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Geochemical study of groundwater in the Sho river fan, Toyama Prefecture for heat usage by geothermal heat pump

KANAME IWATAKE, TOSHIAKI MIZOGUCHI, SHINGO TOMIYAMA, JING ZHANG, HIROSHI SATAKE, AKIRA UEDA
Geochemical Journal, Vol. 47, No. 6, P. 577-590, 2013

ABSTRACT

Chemical and isotopic (D, 18O) compositions of 40 shallow groundwater, 14 observation well water and 2 river water samples in the Sho river fan, Toyama, northern part of central Japan, were analyzed to examine their water quality, origins and water flow in order to obtain baseline geochemical data for application of groundwater to geothermal heat pump (Geo-HP). Water temperatures of the groundwaters in the observation wells are almost constant at 15°C from surface to ca. 60 m in depth and increase up to 25°C at depth of 200 m with the thermal gradient of 6°C/100 m. This geothermal gradient is twice as high as that of the other areas in Japan, suggesting existence of high temperature geothermal sources beneath this region and a high potential for heat usage in winter. The isotopic results show that the groundwaters are a mixture of two big river waters (Sho and Oyabe rivers) and precipitation in the Sho river fan and that the contribution of infiltration from the Sho river has increased in recent 10 years. The Sho river has lower δ18O values than the Oyabe river. The groundwaters shallower than 80 m depth are of a Ca–HCO3 type. Deep groundwaters from observation wells were characterized by high in pH and HCO3 compared to the shallow groundwaters due to ion exchange with rocks containing clay minerals. The deep groundwaters are almost saturated or oversaturated with respect to calcite and dolomite, becoming confined due to the presence of an impermeable layer. In this paper, formation of calcite and iron hydroxide scale inside pipes of the Geo-HP was discussed from the chemical compositions of groundwater to examine whether the water is applicable to geothermal heat pump or not.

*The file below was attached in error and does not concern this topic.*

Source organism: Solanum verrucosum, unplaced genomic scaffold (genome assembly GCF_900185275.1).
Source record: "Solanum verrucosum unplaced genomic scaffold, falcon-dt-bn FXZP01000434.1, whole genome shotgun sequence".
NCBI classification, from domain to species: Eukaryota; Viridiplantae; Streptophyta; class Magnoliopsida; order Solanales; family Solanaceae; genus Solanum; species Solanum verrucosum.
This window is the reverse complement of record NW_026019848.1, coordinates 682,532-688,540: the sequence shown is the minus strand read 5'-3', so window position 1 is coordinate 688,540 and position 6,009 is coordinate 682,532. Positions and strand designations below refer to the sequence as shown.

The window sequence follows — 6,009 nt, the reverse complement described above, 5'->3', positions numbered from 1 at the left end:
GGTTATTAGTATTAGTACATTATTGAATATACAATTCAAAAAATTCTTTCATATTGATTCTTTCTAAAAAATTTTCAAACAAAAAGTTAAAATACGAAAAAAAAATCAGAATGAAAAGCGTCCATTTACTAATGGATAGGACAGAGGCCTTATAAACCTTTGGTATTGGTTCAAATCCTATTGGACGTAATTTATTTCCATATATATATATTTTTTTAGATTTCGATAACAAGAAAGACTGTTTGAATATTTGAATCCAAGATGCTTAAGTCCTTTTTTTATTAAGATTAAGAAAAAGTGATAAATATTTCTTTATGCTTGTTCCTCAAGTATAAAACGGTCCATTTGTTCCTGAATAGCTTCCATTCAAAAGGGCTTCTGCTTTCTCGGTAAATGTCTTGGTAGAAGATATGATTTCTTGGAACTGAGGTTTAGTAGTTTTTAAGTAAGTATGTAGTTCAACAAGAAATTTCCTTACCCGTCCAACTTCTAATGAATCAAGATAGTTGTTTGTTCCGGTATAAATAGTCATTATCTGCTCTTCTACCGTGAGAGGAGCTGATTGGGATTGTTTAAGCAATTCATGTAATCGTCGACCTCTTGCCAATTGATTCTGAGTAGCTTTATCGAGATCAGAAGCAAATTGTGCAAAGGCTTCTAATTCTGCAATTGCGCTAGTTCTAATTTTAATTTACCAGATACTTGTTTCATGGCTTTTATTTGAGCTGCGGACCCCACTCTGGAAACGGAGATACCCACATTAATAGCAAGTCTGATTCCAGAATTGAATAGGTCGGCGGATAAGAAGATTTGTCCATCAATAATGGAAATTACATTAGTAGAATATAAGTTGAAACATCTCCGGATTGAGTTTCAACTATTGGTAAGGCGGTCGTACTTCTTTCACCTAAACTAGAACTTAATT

KEYWORDS

groundwater, heat usage, hydrogen isotope, oxygen isotope, scale, geothermal heat pump

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